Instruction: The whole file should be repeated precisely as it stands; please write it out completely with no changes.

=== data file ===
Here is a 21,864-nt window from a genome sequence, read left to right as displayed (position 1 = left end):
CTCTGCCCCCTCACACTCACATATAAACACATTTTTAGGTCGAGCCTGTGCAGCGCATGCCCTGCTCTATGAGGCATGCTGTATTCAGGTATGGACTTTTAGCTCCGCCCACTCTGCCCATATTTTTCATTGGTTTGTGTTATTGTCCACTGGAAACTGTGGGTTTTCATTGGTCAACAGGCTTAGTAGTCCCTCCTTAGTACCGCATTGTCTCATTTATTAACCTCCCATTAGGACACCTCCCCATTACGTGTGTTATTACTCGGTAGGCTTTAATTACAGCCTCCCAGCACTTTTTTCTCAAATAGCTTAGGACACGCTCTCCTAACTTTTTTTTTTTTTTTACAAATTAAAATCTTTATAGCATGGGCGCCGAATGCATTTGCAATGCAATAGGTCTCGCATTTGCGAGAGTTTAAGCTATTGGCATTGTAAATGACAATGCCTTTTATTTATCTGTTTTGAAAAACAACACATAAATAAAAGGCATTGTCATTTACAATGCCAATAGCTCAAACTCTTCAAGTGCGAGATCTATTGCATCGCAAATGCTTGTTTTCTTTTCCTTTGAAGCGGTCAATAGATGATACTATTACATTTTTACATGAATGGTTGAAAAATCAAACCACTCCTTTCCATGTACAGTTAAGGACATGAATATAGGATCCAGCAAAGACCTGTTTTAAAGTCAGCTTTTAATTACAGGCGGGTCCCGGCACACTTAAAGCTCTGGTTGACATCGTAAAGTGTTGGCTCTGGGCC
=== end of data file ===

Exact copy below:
Here is a 21,864-nt window from a genome sequence, read left to right as displayed (position 1 = left end):
CTCTGCCCCCTCACACTCACATATAAACACATTTTTAGGTCGAGCCTGTGCAGCGCATGCCCTGCTCTATGAGGCATGCTGTATTCAGGTATGGACTTTTAGCTCCGCCCACTCTGCCCATATTTTTCATTGGTTTGTGTTATTGTCCACTGGAAACTGTGGGTTTTCATTGGTCAACAGGCTTAGTAGTCCCTCCTTAGTACCGCATTGTCTCATTTATTAACCTCCCATTAGGACACCTCCCCATTACGTGTGTTATTACTCGGTAGGCTTTAATTACAGCCTCCCAGCACTTTTTTCTCAAATAGCTTAGGACACGCTCTCCTAACTTTTTTTTTTTTTTTACAAATTAAAATCTTTATAGCATGGGCGCCGAATGCATTTGCAATGCAATAGGTCTCGCATTTGCGAGAGTTTAAGCTATTGGCATTGTAAATGACAATGCCTTTTATTTATCTGTTTTGAAAAACAACACATAAATAAAAGGCATTGTCATTTACAATGCCAATAGCTCAAACTCTTCAAGTGCGAGATCTATTGCATCGCAAATGCTTGTTTTCTTTTCCTTTGAAGCGGTCAATAGATGATACTATTACATTTTTACATGAATGGTTGAAAAATCAAACCACTCCTTTCCATGTACAGTTAAGGACATGAATATAGGATCCAGCAAAGACCTGTTTTAAAGTCAGCTTTTAATTACAGGCGGGTCCCGGCACACTTAAAGCTCTGGTTGACATCGTAAAGTGTTGGCTCTGGGCC